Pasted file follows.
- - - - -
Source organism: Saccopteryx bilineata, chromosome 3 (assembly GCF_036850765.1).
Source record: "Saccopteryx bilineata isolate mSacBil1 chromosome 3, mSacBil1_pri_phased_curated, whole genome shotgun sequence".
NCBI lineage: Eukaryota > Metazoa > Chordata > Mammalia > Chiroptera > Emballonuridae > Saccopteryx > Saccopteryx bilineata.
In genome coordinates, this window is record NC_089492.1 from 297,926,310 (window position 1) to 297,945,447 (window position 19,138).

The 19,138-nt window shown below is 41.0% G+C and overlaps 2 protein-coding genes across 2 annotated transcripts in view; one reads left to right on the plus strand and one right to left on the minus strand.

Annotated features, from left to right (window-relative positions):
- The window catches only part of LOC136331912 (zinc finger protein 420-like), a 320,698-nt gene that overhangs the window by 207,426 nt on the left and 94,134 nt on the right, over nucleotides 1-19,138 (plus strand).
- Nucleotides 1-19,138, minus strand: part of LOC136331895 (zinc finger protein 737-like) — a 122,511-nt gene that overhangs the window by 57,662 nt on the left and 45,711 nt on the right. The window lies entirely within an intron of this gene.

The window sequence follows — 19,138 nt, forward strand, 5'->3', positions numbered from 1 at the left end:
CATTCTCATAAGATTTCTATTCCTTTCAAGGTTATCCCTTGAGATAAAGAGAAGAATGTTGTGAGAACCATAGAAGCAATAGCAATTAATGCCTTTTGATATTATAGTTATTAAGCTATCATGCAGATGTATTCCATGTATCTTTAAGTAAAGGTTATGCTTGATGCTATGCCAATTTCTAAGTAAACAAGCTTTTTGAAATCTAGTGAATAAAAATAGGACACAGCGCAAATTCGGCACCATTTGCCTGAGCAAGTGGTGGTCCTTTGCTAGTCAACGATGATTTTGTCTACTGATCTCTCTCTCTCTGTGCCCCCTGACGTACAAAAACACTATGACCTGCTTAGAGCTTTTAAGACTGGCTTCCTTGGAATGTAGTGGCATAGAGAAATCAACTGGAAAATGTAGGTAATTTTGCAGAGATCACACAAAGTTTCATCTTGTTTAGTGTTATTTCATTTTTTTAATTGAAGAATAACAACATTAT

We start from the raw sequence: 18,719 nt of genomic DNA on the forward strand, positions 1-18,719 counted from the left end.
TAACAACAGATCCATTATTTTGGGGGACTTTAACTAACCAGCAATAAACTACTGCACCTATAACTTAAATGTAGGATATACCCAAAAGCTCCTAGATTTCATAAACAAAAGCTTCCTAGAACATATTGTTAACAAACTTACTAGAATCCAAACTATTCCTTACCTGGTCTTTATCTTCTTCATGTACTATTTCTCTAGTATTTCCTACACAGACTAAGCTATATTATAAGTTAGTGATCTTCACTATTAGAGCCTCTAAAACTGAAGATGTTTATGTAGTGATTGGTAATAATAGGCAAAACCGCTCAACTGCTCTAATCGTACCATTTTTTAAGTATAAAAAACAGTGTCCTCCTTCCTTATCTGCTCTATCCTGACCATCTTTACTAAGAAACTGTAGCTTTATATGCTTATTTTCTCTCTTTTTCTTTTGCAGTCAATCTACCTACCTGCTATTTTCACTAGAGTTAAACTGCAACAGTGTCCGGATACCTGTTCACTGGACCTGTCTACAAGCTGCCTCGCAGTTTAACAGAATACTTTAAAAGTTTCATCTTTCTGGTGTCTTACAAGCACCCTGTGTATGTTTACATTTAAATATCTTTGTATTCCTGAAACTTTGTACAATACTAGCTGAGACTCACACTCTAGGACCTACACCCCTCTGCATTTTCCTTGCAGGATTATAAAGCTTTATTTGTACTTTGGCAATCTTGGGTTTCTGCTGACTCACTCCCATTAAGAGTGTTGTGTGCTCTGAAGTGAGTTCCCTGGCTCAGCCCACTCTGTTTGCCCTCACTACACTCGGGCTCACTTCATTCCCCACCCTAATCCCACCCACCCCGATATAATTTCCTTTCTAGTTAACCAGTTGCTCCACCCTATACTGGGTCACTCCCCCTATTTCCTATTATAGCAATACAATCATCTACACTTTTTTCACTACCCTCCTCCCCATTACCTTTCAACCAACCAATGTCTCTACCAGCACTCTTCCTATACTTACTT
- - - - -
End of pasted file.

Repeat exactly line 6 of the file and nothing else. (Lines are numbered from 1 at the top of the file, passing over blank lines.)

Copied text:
Annotated features, from left to right (window-relative positions):